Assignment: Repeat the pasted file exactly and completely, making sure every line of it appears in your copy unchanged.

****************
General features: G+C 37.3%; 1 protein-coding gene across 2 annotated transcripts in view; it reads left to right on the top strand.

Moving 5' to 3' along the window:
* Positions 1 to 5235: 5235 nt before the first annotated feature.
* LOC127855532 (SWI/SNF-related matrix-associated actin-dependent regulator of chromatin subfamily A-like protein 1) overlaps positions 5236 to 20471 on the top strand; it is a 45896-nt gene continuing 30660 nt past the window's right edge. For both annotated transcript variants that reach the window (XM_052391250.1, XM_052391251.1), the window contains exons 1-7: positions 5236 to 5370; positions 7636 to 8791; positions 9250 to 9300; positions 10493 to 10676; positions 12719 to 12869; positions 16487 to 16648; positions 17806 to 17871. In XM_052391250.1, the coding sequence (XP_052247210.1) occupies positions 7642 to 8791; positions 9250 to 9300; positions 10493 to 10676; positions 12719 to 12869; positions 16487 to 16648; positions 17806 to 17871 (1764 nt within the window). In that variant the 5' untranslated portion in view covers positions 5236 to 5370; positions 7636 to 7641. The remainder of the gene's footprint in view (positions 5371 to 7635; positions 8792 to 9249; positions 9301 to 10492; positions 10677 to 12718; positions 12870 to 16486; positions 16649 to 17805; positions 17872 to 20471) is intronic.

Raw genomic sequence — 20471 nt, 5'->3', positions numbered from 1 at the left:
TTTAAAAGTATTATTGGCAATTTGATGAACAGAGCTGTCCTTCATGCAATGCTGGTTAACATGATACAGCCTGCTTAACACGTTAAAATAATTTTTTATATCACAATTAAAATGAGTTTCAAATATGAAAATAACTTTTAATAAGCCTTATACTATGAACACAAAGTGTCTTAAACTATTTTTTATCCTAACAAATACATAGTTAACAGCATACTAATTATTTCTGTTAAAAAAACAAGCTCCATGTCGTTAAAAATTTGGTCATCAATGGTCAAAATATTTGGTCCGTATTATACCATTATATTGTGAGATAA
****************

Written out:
General features: G+C 37.3%; 1 protein-coding gene across 2 annotated transcripts in view; it reads left to right on the top strand.

Moving 5' to 3' along the window:
* Positions 1 to 5235: 5235 nt before the first annotated feature.
* LOC127855532 (SWI/SNF-related matrix-associated actin-dependent regulator of chromatin subfamily A-like protein 1) overlaps positions 5236 to 20471 on the top strand; it is a 45896-nt gene continuing 30660 nt past the window's right edge. For both annotated transcript variants that reach the window (XM_052391250.1, XM_052391251.1), the window contains exons 1-7: positions 5236 to 5370; positions 7636 to 8791; positions 9250 to 9300; positions 10493 to 10676; positions 12719 to 12869; positions 16487 to 16648; positions 17806 to 17871. In XM_052391250.1, the coding sequence (XP_052247210.1) occupies positions 7642 to 8791; positions 9250 to 9300; positions 10493 to 10676; positions 12719 to 12869; positions 16487 to 16648; positions 17806 to 17871 (1764 nt within the window). In that variant the 5' untranslated portion in view covers positions 5236 to 5370; positions 7636 to 7641. The remainder of the gene's footprint in view (positions 5371 to 7635; positions 8792 to 9249; positions 9301 to 10492; positions 10677 to 12718; positions 12870 to 16486; positions 16649 to 17805; positions 17872 to 20471) is intronic.

Raw genomic sequence — 20471 nt, 5'->3', positions numbered from 1 at the left:
TTTAAAAGTATTATTGGCAATTTGATGAACAGAGCTGTCCTTCATGCAATGCTGGTTAACATGATACAGCCTGCTTAACACGTTAAAATAATTTTTTATATCACAATTAAAATGAGTTTCAAATATGAAAATAACTTTTAATAAGCCTTATACTATGAACACAAAGTGTCTTAAACTATTTTTTATCCTAACAAATACATAGTTAACAGCATACTAATTATTTCTGTTAAAAAAACAAGCTCCATGTCGTTAAAAATTTGGTCATCAATGGTCAAAATATTTGGTCCGTATTATACCATTATATTGTGAGATAA